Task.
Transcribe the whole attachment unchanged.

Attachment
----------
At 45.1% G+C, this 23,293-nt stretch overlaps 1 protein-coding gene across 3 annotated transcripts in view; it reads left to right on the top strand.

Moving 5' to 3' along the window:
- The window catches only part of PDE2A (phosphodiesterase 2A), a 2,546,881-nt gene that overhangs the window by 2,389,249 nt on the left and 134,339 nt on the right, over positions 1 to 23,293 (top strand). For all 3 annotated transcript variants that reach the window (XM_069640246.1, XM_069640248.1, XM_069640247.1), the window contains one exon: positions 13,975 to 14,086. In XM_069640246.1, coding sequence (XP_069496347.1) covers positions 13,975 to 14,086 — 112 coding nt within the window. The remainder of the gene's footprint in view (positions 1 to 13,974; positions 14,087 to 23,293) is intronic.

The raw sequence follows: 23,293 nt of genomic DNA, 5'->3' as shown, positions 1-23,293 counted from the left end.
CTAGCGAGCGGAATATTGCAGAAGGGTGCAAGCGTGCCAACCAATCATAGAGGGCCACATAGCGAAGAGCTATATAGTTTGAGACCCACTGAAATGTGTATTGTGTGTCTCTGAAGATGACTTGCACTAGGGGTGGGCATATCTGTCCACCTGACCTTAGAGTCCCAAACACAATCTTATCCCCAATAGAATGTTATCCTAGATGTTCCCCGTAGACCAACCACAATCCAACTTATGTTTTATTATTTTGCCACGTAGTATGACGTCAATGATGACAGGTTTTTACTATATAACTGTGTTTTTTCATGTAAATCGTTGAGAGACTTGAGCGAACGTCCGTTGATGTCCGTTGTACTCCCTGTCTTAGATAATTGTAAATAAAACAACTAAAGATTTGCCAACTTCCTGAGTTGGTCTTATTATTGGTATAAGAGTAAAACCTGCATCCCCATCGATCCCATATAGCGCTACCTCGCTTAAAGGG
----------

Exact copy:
At 45.1% G+C, this 23,293-nt stretch overlaps 1 protein-coding gene across 3 annotated transcripts in view; it reads left to right on the top strand.

Moving 5' to 3' along the window:
- The window catches only part of PDE2A (phosphodiesterase 2A), a 2,546,881-nt gene that overhangs the window by 2,389,249 nt on the left and 134,339 nt on the right, over positions 1 to 23,293 (top strand). For all 3 annotated transcript variants that reach the window (XM_069640246.1, XM_069640248.1, XM_069640247.1), the window contains one exon: positions 13,975 to 14,086. In XM_069640246.1, coding sequence (XP_069496347.1) covers positions 13,975 to 14,086 — 112 coding nt within the window. The remainder of the gene's footprint in view (positions 1 to 13,974; positions 14,087 to 23,293) is intronic.

The raw sequence follows: 23,293 nt of genomic DNA, 5'->3' as shown, positions 1-23,293 counted from the left end.
CTAGCGAGCGGAATATTGCAGAAGGGTGCAAGCGTGCCAACCAATCATAGAGGGCCACATAGCGAAGAGCTATATAGTTTGAGACCCACTGAAATGTGTATTGTGTGTCTCTGAAGATGACTTGCACTAGGGGTGGGCATATCTGTCCACCTGACCTTAGAGTCCCAAACACAATCTTATCCCCAATAGAATGTTATCCTAGATGTTCCCCGTAGACCAACCACAATCCAACTTATGTTTTATTATTTTGCCACGTAGTATGACGTCAATGATGACAGGTTTTTACTATATAACTGTGTTTTTTCATGTAAATCGTTGAGAGACTTGAGCGAACGTCCGTTGATGTCCGTTGTACTCCCTGTCTTAGATAATTGTAAATAAAACAACTAAAGATTTGCCAACTTCCTGAGTTGGTCTTATTATTGGTATAAGAGTAAAACCTGCATCCCCATCGATCCCATATAGCGCTACCTCGCTTAAAGGG